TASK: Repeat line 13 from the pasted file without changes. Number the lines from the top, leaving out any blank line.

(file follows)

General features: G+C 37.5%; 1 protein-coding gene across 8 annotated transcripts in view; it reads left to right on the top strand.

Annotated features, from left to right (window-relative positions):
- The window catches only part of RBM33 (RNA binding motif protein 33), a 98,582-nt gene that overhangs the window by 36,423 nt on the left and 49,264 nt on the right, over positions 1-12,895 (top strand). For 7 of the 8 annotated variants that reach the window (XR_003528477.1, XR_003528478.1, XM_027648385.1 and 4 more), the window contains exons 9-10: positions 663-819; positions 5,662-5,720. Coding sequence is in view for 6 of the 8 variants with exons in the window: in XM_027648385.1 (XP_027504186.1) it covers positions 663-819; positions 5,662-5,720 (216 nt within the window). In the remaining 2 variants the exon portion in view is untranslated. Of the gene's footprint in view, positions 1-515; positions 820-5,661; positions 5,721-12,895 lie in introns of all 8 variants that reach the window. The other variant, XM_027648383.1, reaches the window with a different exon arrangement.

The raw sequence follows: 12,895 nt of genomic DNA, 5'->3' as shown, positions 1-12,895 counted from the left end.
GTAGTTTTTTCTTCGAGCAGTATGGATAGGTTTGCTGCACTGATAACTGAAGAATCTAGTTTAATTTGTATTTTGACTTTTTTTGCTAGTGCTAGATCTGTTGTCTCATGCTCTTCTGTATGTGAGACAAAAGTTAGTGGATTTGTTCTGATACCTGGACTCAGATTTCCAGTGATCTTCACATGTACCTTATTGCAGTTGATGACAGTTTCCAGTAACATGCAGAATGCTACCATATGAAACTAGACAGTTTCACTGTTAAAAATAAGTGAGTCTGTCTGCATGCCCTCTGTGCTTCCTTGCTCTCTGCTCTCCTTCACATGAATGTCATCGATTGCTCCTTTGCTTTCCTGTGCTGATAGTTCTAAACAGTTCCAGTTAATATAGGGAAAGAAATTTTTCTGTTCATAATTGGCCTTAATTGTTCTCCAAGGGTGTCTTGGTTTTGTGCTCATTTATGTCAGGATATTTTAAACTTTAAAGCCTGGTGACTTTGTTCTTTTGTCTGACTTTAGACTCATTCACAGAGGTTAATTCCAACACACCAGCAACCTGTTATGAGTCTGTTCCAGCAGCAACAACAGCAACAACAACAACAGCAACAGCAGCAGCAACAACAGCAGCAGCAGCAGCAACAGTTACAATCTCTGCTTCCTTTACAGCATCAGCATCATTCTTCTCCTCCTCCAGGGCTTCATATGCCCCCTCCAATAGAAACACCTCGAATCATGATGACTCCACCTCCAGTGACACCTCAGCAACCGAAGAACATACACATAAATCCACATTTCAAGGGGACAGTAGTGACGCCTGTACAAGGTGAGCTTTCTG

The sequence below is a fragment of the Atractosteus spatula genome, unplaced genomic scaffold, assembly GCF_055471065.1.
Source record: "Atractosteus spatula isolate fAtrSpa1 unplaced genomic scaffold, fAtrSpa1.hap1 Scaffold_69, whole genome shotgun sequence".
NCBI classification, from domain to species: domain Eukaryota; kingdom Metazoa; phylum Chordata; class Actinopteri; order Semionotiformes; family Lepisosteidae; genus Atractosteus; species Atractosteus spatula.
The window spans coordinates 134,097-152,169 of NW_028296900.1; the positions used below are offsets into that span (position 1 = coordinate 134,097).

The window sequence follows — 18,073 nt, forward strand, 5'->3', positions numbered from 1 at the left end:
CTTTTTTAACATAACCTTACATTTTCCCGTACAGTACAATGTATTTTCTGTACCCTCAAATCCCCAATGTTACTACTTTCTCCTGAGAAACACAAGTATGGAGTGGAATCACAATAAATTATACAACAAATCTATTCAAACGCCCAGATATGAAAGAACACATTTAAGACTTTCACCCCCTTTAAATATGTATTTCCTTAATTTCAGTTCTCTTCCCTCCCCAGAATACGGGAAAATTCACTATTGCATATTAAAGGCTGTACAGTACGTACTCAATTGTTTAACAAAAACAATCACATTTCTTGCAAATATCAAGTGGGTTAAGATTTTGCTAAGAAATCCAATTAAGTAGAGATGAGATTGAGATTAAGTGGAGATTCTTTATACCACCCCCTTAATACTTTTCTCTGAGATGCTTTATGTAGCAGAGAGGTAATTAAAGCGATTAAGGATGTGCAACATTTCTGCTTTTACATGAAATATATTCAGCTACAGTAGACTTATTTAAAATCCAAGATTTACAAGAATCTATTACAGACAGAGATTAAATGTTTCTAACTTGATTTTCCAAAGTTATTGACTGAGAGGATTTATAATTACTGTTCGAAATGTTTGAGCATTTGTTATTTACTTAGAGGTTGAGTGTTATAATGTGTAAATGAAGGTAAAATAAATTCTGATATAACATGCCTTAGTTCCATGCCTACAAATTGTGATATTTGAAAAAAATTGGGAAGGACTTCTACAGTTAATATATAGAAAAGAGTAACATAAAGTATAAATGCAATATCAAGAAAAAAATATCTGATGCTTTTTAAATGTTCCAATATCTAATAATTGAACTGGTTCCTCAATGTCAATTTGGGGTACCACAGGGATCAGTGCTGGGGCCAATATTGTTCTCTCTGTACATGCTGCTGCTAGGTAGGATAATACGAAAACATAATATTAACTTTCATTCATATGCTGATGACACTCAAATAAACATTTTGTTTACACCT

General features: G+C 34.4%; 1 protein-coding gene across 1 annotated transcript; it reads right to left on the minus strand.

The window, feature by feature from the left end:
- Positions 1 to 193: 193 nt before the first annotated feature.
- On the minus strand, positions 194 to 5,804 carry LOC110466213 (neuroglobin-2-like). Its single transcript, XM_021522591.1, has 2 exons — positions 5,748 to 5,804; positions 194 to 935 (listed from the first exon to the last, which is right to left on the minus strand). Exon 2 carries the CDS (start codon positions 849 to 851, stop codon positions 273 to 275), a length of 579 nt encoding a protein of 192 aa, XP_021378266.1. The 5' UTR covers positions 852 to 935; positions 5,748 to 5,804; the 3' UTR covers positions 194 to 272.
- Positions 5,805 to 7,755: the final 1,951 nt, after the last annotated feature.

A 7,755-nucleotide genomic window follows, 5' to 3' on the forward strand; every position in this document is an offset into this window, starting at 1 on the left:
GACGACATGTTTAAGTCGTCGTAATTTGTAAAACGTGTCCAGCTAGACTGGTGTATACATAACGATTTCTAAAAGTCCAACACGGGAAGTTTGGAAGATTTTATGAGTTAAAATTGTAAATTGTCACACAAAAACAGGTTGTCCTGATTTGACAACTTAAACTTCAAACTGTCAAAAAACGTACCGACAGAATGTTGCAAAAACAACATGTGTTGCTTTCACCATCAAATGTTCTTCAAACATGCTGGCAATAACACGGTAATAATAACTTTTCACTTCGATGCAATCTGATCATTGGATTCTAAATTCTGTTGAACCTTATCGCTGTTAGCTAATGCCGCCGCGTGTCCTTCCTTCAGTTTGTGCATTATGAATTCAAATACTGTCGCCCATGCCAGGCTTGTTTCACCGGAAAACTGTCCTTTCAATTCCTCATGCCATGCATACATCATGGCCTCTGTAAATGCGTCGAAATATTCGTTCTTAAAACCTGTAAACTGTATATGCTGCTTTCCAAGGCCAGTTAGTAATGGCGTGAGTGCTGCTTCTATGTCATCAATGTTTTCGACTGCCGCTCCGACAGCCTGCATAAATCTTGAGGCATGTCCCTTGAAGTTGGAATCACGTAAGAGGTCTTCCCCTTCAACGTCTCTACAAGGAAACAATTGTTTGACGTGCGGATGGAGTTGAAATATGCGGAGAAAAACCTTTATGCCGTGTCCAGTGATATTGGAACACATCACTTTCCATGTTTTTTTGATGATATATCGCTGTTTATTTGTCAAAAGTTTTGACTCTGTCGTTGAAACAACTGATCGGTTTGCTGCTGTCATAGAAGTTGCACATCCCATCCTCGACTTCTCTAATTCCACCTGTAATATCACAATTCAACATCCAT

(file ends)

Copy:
The window, feature by feature from the left end: